An Ethical Architecture

Author: Emily Shays

In “An Ethical Architecture”, Emily Shays uses Philip Bess Philosophy about ethic in architecture to frame that moral obligation of architecture is more about the reaction to the society and it’s not possible to eradicate individualism from society. Shays Pointed out Aristotle philosophy about the moral architecture and Plato’s viewpoint about the form are both necessary to be considered in architecture; one could perhaps be more related to the society and on more to the individual understanding of the world.- Editor: Ashkan Shirani

Philip Bess delves into the philosophical debate surrounding ethics in architecture. He posits that architects have become consumed by humanism. In a world where narcissism is celebrated, architects have kept pace. Bess believes this is to the detriment of the profession. Buildings do not exist in the void, they belong to cities. When a building rejects its context, it is noticeable and doesn’t aide in the city’s growth. Architecture, politics, philosophy, culture, and society are all intertwined, so these parallels Bess draws from Plato and Aristotle are not contrived. The purpose of architecture is not just functional, it is psychological. It is about creating livable, adaptable, beautiful environments for everyone. Some architects reject this notion for the sake of ease. They believe architecture is an art form and nothing else and are therefore able to justify their rejection of politics and the social implications of their actions. Architecture cannot be separated in this manner, while it is an art form, it has larger impacts that cannot be ignored.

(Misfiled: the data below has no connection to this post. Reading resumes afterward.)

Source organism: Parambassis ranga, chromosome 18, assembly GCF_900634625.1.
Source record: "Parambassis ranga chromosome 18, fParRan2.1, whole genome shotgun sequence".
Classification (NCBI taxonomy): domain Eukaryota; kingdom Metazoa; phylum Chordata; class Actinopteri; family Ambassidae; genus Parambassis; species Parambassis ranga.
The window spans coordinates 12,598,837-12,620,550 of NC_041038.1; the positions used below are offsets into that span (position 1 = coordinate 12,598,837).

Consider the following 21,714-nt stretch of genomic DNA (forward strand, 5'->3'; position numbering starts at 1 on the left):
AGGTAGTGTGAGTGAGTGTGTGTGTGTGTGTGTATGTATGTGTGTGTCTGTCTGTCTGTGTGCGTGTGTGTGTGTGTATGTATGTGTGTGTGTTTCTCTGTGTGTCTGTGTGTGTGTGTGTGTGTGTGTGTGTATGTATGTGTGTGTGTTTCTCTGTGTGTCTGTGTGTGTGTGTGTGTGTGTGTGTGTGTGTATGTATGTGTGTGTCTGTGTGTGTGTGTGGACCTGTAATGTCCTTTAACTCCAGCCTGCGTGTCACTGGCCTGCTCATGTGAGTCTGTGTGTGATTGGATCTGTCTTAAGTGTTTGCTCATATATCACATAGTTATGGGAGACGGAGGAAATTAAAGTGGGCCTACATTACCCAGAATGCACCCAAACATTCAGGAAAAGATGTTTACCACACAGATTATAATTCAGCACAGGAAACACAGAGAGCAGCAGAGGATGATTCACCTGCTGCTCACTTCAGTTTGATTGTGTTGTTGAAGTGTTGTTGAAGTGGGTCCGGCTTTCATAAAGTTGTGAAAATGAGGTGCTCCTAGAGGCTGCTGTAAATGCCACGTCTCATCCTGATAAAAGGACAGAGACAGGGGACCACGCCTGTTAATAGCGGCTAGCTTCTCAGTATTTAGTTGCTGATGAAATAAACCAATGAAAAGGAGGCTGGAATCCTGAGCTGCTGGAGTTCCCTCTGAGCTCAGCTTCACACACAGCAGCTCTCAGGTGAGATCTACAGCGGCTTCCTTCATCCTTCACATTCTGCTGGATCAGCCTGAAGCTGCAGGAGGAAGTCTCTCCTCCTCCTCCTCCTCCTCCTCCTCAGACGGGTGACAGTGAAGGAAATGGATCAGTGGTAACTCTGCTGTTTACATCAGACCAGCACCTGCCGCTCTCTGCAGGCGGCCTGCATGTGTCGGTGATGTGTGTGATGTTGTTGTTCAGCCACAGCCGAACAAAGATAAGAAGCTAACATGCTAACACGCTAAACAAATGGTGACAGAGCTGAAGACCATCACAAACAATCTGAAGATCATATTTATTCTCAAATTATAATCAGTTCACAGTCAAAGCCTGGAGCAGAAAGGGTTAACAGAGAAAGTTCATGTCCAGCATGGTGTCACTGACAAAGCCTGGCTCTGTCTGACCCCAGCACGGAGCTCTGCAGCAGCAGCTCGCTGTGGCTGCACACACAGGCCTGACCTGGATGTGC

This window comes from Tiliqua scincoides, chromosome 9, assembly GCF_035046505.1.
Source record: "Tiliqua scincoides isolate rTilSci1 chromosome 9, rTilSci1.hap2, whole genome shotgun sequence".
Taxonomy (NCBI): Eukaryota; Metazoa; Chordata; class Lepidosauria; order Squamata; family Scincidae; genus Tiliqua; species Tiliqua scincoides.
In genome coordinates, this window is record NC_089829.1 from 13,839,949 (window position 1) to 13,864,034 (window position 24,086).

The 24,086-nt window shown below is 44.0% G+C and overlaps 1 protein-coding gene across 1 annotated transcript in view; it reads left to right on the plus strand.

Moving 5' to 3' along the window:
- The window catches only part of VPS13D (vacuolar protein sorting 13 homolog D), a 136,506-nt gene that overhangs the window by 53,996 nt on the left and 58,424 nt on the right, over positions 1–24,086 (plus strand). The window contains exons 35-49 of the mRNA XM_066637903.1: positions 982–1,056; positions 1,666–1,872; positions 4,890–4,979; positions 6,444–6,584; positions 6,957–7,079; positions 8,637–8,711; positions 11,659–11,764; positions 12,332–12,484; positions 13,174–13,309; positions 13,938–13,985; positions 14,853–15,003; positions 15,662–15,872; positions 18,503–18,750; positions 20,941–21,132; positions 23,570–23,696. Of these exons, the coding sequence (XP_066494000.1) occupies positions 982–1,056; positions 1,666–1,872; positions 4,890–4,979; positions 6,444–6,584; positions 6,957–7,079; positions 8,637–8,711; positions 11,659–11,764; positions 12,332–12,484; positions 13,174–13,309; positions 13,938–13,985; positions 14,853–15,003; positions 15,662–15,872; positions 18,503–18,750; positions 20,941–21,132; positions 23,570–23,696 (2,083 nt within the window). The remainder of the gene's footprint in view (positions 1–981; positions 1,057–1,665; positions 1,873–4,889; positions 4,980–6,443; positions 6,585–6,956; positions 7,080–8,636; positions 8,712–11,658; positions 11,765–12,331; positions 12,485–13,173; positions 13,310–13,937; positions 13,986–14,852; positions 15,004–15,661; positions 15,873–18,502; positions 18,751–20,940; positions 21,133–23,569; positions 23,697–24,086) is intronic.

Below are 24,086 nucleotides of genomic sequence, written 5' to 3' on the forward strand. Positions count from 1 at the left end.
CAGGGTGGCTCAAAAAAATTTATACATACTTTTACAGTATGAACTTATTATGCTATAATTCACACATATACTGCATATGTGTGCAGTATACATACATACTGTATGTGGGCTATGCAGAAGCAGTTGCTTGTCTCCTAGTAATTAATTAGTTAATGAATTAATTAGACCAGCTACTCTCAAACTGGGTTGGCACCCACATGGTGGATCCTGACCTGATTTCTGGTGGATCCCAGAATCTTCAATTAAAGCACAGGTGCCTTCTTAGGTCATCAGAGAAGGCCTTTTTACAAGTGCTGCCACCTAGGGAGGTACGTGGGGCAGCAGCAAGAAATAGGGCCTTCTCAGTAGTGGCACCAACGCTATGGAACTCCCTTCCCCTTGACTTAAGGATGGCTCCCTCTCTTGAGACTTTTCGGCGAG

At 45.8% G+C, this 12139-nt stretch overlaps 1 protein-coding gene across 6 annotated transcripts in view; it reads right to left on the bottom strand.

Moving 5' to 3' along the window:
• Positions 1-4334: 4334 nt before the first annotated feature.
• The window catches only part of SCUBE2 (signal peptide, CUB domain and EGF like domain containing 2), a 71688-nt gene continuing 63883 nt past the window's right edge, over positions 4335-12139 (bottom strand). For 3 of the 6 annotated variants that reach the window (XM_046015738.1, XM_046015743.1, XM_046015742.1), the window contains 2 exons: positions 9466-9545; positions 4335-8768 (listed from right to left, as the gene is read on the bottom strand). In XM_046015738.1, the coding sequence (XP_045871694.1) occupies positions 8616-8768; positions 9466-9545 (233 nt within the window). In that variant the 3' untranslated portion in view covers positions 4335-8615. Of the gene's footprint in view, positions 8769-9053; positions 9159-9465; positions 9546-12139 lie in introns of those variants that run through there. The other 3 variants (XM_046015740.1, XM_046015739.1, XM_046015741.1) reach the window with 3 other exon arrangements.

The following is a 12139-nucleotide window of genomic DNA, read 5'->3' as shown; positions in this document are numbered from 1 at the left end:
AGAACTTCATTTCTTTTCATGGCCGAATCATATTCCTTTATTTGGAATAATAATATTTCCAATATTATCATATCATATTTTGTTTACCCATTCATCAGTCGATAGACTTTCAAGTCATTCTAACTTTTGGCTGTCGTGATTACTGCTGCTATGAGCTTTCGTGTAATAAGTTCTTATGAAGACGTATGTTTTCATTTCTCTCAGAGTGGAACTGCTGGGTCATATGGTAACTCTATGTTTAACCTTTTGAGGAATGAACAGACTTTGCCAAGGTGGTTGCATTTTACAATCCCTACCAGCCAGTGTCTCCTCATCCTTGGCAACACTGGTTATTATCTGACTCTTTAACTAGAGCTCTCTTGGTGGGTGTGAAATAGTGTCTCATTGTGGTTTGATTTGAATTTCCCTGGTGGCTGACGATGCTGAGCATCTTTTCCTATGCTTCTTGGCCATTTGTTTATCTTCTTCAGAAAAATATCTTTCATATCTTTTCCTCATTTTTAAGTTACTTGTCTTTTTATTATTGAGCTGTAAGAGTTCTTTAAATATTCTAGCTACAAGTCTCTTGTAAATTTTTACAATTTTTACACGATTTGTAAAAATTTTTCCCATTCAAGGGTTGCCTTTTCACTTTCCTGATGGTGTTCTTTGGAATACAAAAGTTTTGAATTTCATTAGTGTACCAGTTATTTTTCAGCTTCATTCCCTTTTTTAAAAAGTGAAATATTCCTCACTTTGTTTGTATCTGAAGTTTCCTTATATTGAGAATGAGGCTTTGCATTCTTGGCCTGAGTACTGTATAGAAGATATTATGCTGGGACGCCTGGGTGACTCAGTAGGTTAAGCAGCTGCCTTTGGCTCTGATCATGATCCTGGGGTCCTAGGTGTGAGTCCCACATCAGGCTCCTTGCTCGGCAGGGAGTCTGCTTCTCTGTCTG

Bess advocates for an ethical standard in architecture, though the means of implementing this is vague. He argues that architecture has a moral obligation to be sustainable, to react to its context, to address the people (regardless of class), to promote social equity, and to generally move the city and architecture forward. Architecture should embody these attributes, but it cannot be forced. The reality of policing such policies is inconceivable. Beyond this though, architecture is a reaction to society, and it always has been. These socialist ideas are utopian and though they should not be discredited, we know from history that they pose feasibility issues. The world will follow along in bliss until one person decides they need more. It is impossible to eradicate individualism from society, so it must not be eliminated from architecture. Bess proposes a single truth and dismisses any alternative viewpoints. In a time when religious, social, and political groups are so pious with their condemnation of anything outside of their established worldview it is perhaps fitting that Bess does the same with this ethical debate. This antipathy is unnerving in a social setting and in this architectural debate.

Architects and theorists may fight for a single and just cause, but controlling the path of architecture is not our right. We should fight for the beliefs we are passionate about, but understand that we may not be right. We do not get to choose how history remembers us.



( Illustration: Michael Kirkham)


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